WASHINGTON — Senior Biden administration officials sought on Tuesday to calm anger in foreign capitals over the leak of classified military and intelligence documents, but had little new information about the source of the breach or its motive.
In their first public comments since the documents appeared online several weeks ago, Defense Secretary Lloyd J. Austin III and Secretary of State Antony J. Blinken said they had spoken to their Ukrainian counterparts. Mr. Blinken also said he had spoken to unnamed American allies to “reassure them about our own commitment to safeguarding intelligence.”
Mr. Austin said he was first briefed on Thursday about the existence of the documents, which assessed the state of the war in Ukraine and the strength and capabilities of Ukrainian and Russian forces, and also included C.I.A. intelligence reports on events in foreign capitals from Cairo to Ankara to Seoul. Mr. Blinken and Mr. Austin spoke at a joint news conference at the State Department after meeting with visiting counterparts from the Philippines.
“Well, they were somewhere in the web,” Mr. Austin said of the leaked documents. “And where exactly and who had access at that point, we don’t know. We simply don’t know at this point.”
U.S. officials are investigating how the documents, numbering at least in the dozens, wound up online, whether more may yet surface — and whether a security threat exists within the Biden administration’s national security apparatus.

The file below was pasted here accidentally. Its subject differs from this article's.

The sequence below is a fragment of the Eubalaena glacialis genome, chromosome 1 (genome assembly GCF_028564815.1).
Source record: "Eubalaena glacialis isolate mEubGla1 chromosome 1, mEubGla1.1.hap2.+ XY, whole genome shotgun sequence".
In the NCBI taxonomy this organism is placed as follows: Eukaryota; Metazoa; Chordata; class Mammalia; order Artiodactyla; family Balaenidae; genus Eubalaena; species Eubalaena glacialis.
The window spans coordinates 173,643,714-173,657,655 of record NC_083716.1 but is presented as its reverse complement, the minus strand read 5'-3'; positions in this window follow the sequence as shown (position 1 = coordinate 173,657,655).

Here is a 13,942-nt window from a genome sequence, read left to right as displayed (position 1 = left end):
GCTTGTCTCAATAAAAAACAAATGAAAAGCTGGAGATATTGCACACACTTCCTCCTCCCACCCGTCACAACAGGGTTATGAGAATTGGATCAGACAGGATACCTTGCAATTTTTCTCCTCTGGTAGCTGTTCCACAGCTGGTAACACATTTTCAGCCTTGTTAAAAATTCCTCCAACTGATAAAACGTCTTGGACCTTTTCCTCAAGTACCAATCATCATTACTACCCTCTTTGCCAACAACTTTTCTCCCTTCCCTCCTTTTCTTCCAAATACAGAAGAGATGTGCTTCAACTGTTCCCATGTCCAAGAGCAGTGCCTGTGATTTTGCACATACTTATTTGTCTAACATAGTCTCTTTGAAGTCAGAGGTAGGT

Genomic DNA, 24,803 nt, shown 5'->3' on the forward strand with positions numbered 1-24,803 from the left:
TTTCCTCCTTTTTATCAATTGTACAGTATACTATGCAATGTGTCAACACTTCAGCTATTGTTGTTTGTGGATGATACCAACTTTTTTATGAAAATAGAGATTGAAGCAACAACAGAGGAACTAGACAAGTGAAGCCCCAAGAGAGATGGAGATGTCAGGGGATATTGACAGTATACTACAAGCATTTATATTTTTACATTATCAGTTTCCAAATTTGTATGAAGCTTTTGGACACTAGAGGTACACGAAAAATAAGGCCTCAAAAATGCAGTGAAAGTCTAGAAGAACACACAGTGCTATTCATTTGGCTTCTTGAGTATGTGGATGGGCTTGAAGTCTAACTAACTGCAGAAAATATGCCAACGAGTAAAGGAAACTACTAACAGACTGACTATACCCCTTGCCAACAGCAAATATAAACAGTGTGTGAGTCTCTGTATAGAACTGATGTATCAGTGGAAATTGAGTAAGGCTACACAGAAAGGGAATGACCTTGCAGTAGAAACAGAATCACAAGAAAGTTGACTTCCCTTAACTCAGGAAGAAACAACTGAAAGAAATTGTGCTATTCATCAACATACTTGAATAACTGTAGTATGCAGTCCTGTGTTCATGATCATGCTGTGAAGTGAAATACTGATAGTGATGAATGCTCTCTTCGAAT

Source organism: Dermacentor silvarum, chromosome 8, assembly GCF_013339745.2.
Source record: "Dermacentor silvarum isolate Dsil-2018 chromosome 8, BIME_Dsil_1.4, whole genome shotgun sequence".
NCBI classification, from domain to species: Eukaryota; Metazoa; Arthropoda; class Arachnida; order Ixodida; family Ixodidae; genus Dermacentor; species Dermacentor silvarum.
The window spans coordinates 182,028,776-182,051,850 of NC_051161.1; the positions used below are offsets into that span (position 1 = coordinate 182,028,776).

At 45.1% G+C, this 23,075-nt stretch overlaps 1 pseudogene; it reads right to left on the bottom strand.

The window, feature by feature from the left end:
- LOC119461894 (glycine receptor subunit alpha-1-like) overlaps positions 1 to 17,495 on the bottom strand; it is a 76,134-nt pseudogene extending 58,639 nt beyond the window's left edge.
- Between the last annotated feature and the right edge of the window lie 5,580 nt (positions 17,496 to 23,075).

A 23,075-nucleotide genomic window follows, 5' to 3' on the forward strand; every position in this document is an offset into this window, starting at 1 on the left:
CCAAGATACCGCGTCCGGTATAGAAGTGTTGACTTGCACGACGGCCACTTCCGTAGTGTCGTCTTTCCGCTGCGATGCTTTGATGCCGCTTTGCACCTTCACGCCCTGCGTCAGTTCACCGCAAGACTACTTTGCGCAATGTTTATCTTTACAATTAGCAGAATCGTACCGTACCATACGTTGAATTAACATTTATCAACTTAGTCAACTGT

While acknowledging the seriousness of the leak, some officials have suggested that some of the documents may have been altered since their release online, and several foreign governments have challenged assertions the files contained about their private conversations.
Although several weeks out of date, battlefield assessments in the documents — including projections estimating when Ukraine’s air defenses might become depleted — have also raised concerns about whether the leaked information could give Russia an advantage as it prepares for a widely expected Ukrainian spring offensive.
A Guide to the Leaked Pentagon Documents
A major intelligence breach. After U.S. intelligence documents, some marked “top secret,” were found circulating on social media, questions remain about how dozens of pages from Pentagon briefings became public and how much to believe them. Here is what we know:
Asked whether the disclosure of information about the state of Ukrainian forces might affect Kyiv’s plans for such an offensive, Mr. Austin said Ukraine’s military “would not be driven by a specific plan” and expressed confidence in its ability.
Mr. Blinken added that, although the United States provides weaponry and military advice, “Ukraine makes the decisions about how it actually prosecutes the effort to regain its territory.”
Mr. Blinken said he had spoken earlier in the day to Ukraine’s foreign minister, Dmytro Kuleba, and underscored America’s support for his country against Russia’s invasion.
Mr. Austin said that he, too, had spoken on Tuesday with his counterpart, Oleksii Reznikov, the defense minister, and that Ukraine’s forces had “much of the capability that they need to continue to be successful.”
Mr. Blinken and Mr. Austin projected calm even as some foreign governments were roiling over the breach, prompting criticism of the United States for conducting surveillance of its allies and claims that the documents could not be trusted.